Deceptively Simple Questions

I’ve had some good conversations over the past few days, with my wife and with one of my neighbors.  Over the course of these conversations, I got asked a few questions that I’m still thinking about.  They were those kind of questions, the kind that – although simple – stay with you and hang on and don’t let go.  Questions like “is this easy for you, now?” and “how did you do it?” and “how do you feel?”.

There are no simple answers to any of these questions, it turns out.  But, drawing on what I said at the time I was asked them and what I’ve thought about since then, here’s my attempt at answering them.

How did you do it?

I actually get this question a lot, pretty much from anyone who hears for the first time that I’ve lost as much weight as I have.  The answer sounds simple:  “I started walking, and I count calories”.  Because that’s usually what I say.  But it skips a whole lot of things.  It skips the time and energy I put into working out calorie counts for my meals.  It skips the effort that went in to finding tools and resources that I could use to calculate calorie content, and then track it.  It doesn’t mention the long and (initially) painful process of pushing myself to exercise and then pushing my self again and then pushing harder.  It doesn’t consider the exhaustion, or look at the self-loathing that I had to deal with as I forced myself to finally confront where I was and what I’d done to myself.

“I started walking, and I count calories.”  It sounds easy, doesn’t it?

Is this easy for you, now?

Sort of.  Some of it is hard, really hard.  I work full time and have a home and a five year old.  It’s hard to fit in my exercise routine, what with working and cooking and laundry and spending time with my wife and son and all of the other things in my life that are also important.  Eating within my calorie budget is still hard as well.  I know for a fact that, when I stop worrying about hitting that budget, I eat between 2,800 and 3,000 calories on average.  Even after a year I still struggle with motivation, with fatigue, and with just wanting to sit on the couch instead of going for that last half mile walk I need to hit goal.

That said, it has gotten easier.  Sure, the exercise feels just as difficult, but I’m also doing far more than I used to.  When I started, after all, I didn’t even have a distance goal for my walking.  I just had a goal of “walk three times a day”, and if I only went a few hundred yards each time it was enough.  Because it was something, and it was more than I’d been doing.  Crunches and pushups and stretching and all of the other things I do weren’t even on my radar, and the idea of walking 5.5 miles a day seemed like a pipe dream.  But now I walk nearly a mile on each of my breaks at work, and my day feels off if I don’t.  I stretch and work on flexibility five times a week, do some bodyweight exercises three times a week, and I’m actually hitting closer to six miles a day walking.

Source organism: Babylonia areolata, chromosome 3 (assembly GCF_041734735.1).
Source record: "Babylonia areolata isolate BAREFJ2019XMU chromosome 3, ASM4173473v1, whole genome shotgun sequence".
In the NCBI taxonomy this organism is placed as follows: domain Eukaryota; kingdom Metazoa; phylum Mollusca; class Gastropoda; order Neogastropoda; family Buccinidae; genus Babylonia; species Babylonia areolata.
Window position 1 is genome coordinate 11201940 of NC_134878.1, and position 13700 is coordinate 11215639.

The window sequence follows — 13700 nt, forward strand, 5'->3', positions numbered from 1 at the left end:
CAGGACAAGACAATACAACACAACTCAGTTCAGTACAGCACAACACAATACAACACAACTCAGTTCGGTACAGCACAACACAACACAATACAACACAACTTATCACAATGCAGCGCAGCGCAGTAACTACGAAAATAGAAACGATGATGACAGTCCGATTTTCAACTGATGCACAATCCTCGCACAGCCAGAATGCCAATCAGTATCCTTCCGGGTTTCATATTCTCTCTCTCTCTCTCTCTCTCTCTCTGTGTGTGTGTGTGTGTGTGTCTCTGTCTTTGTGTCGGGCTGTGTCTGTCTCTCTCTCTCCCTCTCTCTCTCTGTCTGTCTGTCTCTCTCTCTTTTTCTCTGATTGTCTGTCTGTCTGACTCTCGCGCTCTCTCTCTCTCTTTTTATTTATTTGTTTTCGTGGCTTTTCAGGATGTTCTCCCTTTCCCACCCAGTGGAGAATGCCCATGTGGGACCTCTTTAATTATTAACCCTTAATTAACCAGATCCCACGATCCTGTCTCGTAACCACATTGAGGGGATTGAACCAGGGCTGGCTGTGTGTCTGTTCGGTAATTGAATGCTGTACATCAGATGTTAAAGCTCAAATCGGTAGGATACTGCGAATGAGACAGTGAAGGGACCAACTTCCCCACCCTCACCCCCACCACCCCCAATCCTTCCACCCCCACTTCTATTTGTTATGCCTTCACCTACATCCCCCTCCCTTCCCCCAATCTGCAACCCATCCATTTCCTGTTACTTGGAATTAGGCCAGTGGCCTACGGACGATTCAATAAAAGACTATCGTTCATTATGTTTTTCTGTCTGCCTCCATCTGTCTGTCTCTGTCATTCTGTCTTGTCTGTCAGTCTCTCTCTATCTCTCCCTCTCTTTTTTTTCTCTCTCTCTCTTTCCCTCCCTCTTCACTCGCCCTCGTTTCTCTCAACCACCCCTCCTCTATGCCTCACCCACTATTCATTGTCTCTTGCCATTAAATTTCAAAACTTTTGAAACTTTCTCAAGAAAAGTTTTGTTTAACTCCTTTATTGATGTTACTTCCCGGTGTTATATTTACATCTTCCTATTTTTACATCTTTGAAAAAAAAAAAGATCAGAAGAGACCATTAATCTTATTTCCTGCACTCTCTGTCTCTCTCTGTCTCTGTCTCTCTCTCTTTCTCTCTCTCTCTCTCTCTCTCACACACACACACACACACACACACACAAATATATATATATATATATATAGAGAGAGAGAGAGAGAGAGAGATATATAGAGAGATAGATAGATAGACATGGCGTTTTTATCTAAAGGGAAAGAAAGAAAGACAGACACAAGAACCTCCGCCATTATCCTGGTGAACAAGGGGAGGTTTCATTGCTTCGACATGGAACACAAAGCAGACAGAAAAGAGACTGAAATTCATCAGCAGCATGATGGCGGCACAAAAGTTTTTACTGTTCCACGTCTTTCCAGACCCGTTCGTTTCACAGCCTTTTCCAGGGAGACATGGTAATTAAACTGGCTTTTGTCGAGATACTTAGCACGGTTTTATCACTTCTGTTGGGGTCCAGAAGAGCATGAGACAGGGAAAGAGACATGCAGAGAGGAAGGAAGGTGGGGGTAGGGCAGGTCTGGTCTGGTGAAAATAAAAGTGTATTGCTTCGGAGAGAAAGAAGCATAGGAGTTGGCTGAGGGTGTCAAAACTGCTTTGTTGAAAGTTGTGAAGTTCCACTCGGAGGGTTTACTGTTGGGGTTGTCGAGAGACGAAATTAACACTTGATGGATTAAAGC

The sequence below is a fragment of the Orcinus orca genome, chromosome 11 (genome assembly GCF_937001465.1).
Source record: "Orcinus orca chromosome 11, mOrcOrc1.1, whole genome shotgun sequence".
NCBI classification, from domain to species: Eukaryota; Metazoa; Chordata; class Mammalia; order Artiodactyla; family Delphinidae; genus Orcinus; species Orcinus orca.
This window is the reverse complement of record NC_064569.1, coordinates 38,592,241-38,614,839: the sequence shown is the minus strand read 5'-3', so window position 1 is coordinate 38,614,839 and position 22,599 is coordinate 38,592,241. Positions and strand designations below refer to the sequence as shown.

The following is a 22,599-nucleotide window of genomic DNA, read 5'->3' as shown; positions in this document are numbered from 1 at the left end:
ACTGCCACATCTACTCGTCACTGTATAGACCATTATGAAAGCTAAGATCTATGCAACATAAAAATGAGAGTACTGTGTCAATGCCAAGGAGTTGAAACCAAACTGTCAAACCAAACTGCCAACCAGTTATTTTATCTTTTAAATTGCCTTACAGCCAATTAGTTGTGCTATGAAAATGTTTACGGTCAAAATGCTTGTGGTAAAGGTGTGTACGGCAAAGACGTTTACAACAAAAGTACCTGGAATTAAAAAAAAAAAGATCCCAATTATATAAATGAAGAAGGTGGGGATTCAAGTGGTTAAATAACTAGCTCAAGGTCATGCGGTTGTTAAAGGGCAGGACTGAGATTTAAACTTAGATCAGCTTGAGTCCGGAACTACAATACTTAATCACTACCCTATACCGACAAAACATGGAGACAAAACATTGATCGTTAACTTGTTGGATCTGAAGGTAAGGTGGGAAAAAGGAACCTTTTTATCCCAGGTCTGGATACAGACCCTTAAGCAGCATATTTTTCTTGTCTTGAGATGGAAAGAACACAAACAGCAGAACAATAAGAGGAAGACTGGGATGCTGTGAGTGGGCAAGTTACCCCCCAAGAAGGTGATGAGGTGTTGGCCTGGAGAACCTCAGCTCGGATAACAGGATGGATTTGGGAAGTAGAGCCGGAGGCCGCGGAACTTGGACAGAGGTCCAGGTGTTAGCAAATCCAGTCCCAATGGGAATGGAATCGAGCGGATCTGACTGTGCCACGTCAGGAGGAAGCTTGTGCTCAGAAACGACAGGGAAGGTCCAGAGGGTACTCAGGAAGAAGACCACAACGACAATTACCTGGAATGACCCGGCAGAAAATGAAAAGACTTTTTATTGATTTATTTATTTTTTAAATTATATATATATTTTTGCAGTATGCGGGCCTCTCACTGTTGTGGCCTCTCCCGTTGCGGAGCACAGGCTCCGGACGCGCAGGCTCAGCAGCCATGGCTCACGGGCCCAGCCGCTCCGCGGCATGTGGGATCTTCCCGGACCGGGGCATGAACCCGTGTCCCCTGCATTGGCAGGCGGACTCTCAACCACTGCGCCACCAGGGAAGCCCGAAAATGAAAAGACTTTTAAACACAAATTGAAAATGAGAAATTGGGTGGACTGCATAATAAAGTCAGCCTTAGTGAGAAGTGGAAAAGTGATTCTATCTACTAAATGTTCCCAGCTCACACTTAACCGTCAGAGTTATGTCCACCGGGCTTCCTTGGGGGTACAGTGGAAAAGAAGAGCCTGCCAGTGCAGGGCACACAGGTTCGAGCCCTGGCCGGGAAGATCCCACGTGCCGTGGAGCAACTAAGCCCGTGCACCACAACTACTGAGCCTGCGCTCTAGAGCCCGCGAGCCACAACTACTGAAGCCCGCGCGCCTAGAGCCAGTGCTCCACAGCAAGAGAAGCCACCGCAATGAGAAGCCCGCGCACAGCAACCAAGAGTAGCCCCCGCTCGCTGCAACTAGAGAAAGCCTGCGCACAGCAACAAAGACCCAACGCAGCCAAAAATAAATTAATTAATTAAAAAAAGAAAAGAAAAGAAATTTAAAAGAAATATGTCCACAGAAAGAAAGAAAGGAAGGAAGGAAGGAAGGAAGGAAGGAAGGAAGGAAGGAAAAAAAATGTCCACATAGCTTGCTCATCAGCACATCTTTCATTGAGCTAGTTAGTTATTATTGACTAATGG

Sure, it’s still hard.  But that’s because, for some of it, I’ve chosen to make it hard.

How do you feel?

Day to day, I don’t think I feel any different.  In my head, I don’t normally notice any difference in myself.  I live in my skin 24/7 after all, and I’m acutely aware of my failures and how much more work I have in order to succeed.  Heck, that last sentence demonstrates exactly what I mean by that:  “how much more work I have in order to succeed”.  Think about that.  I’ve lost 123 pounds in 12 months, 10 pounds a month, and I think of myself as not having succeeded yet.

That’s one of the reasons I like to celebrate the milestones and the weekly weight loss numbers in this blog.  It’s why I’ve started forcing myself to accept people’s congratulations and recognize the effort I’ve put in, rather than try to minimize it.  To remind myself that I have succeeded.  I may not have hit my final goal yet, but sustaining an average weight loss of 10 pounds a month for a year (and doing it in a healthy manner) is success by any measure you care to use.

How do I feel?  I feel good.  I can do more things.  I’ve got more energy.  I’ve been swimming more this summer than I’ve been in the last five years I’ve lived in my condo complex.  I can walk places with my son and play games with him, and my back and arms don’t hurt when I carry him to bed or give him horsey rides.  I’m getting outside more, and starting more physical hobbies.  My knees don’t hurt anywhere near as much or as often, and I’m sleeping better, and I actually don’t mind looking in the mirror any more.

I’m never going to be done with this,not really.  Oh, sure, I’ll eventually hit the point where my goal is maintenance instead of weight loss.  But I’ll never be done with exercising, or with watching what I eat, or with struggling with the need to do those things.  I don’t think this will ever feel simple and easy.  But, you know what?  I think it’ll always feel like it’s worth it.


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